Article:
NOTE: Every week I write a Client Note for my clients. For a limited time, I am allowing non-clients to sign up and receive the Client Note. You can sign up at the top right hand corner of the website. I will also be posting the notes on my blog with a 24-48 hour delay from time to time. Here is this week’s.
I believe the previous three weeks action, which included six high volume selloffs, marks the end of the junk phase of the rally. From peak to trough the S&P 500 sold off about 100 points (8.70%) from Tuesday January 19 to Friday February 4. However, as I emphasized in last week’s Client Note, the leading stocks of the rally sold off far more, generally about 15%.
This is an important development marking a real character change in the market. The days of buying Citigroup, Goldman Sachs, tech and emerging markets, and watching them go up relentlessly, day after day, are over. The easy money has been made.
Perhaps Friday’s intraday reversal and today’s rally on heavy volume mark the end of the correction as well.
What comes next?
Perhaps the best historical analogy comes from the previous cycle. As the stock market and economy tanked in 2000 due to the bursting of the tech bubble, the Federal government went into high gear. Greenspan began furiously cutting the Fed Funds Rate and Bush pushed through substantial tax cuts in 2001. Greenspan continued lowering the Fed Funds Rate, eventually getting it all the way down to 1% in 2003. That same year Bush pushed through further tax cuts on capital gains and dividends.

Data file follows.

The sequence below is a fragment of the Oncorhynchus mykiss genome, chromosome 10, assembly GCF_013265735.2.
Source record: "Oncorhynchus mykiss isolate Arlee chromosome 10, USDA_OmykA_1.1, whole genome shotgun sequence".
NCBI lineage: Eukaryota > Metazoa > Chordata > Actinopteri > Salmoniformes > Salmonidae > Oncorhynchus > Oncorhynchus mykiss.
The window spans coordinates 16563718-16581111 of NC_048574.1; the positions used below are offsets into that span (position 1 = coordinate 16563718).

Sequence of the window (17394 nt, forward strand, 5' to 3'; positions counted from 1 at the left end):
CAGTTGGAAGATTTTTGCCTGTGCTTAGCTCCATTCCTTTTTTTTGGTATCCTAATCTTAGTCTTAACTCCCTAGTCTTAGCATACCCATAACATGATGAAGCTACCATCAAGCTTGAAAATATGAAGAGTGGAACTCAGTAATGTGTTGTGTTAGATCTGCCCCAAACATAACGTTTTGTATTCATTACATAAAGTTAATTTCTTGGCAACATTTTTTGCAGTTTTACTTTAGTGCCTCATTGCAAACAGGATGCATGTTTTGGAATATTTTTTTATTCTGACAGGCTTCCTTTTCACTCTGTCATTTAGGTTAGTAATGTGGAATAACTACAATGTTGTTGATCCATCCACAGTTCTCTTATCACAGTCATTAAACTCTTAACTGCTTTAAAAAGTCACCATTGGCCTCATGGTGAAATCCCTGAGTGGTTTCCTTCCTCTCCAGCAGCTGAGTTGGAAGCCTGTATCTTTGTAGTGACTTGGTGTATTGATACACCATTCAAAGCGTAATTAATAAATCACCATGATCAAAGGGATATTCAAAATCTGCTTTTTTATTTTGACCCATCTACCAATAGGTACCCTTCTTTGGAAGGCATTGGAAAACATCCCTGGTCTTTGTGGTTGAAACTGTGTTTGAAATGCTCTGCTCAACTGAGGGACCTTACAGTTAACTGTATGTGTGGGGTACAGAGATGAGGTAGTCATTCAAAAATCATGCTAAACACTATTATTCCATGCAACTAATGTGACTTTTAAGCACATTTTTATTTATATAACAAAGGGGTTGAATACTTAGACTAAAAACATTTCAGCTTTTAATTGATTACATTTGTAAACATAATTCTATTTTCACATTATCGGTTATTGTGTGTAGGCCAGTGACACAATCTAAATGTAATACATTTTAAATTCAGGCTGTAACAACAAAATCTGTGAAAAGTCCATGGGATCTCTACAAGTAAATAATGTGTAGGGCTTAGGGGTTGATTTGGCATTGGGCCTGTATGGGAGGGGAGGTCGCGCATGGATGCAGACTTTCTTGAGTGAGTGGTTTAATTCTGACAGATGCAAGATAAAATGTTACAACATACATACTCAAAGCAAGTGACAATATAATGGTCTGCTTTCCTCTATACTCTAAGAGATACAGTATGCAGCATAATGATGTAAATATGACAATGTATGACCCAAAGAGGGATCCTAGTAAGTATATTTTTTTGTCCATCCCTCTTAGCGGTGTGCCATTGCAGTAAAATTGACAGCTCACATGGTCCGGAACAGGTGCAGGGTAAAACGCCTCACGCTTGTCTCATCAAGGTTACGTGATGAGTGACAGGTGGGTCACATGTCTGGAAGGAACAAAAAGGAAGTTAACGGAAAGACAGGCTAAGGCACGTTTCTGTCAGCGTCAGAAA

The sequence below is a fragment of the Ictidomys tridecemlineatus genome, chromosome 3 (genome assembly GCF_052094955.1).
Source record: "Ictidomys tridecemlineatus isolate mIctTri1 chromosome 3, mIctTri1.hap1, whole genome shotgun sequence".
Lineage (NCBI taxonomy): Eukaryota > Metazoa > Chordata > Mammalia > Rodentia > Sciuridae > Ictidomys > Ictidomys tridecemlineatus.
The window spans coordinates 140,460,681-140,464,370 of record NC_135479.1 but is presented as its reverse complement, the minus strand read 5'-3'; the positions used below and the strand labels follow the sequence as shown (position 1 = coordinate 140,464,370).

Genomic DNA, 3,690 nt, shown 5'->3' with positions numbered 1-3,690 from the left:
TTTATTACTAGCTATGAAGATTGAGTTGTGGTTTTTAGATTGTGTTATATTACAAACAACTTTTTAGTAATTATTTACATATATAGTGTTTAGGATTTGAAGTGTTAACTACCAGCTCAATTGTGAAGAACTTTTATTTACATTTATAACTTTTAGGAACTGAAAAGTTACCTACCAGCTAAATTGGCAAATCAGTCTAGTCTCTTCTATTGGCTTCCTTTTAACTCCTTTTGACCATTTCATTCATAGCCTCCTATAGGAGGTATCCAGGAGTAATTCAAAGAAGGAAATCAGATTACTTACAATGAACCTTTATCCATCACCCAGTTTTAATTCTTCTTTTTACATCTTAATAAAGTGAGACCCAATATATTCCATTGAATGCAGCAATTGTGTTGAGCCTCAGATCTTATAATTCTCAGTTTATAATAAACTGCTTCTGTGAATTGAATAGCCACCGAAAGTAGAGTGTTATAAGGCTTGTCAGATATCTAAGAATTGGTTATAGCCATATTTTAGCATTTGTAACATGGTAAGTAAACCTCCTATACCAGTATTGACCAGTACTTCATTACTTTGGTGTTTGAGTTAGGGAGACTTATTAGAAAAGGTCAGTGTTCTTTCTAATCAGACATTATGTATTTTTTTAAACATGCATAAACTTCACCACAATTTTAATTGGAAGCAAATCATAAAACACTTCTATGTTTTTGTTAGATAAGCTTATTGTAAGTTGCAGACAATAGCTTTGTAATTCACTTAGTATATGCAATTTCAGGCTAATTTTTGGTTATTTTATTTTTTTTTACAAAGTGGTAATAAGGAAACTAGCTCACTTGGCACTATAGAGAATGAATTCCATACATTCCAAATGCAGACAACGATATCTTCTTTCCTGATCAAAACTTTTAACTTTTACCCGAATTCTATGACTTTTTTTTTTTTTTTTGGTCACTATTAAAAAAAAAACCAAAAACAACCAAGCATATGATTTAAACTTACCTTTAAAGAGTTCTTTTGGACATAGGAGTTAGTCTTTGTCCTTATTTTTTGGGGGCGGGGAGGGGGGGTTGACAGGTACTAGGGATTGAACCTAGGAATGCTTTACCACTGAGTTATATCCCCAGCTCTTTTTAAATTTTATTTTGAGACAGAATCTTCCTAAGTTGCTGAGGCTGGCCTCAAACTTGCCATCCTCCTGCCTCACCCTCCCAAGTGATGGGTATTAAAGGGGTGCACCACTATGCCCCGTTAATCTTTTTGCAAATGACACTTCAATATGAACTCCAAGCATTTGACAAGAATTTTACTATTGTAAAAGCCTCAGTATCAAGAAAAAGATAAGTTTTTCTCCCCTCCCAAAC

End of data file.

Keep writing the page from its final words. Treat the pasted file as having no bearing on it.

Eventually, all this stimulus stabilized the economy and financial markets, which began a spectacular rally in March 2003. From a low of 789 on March 11, the S&P roared all the way to an 1155 close on January 26, 2004 – a 46%, 10 month advance.
This was not, however, the beginning of a new and powerful secular bull market. The S&P 500 climbed only another 57 points (5%) the rest of the year, finishing 2004 at 1212. The S&P followed that with a lackluster 2005, rising only 36 points (3%) the entire year.
With minor differences, the parallels to the current cycle are striking. Bernanke followed pretty much the same playbook as Greenspan, though he did take it farther, lowering the Fed Funds Rate all the way down to 0% and implementing a range of Quantitative Easing programs. There was also the $700 billion TARP this time around. Instead of cutting taxes, Obama increased spending via the February 2009 stimulus act (The American Recovery And Re-Investment Act; Bush’s 2001 tax cut was called The Economic Growth And Tax Relief Reconciliation Act).
If the historical analogy holds, it suggests the market could be stagnant and range bound for the rest of 2010.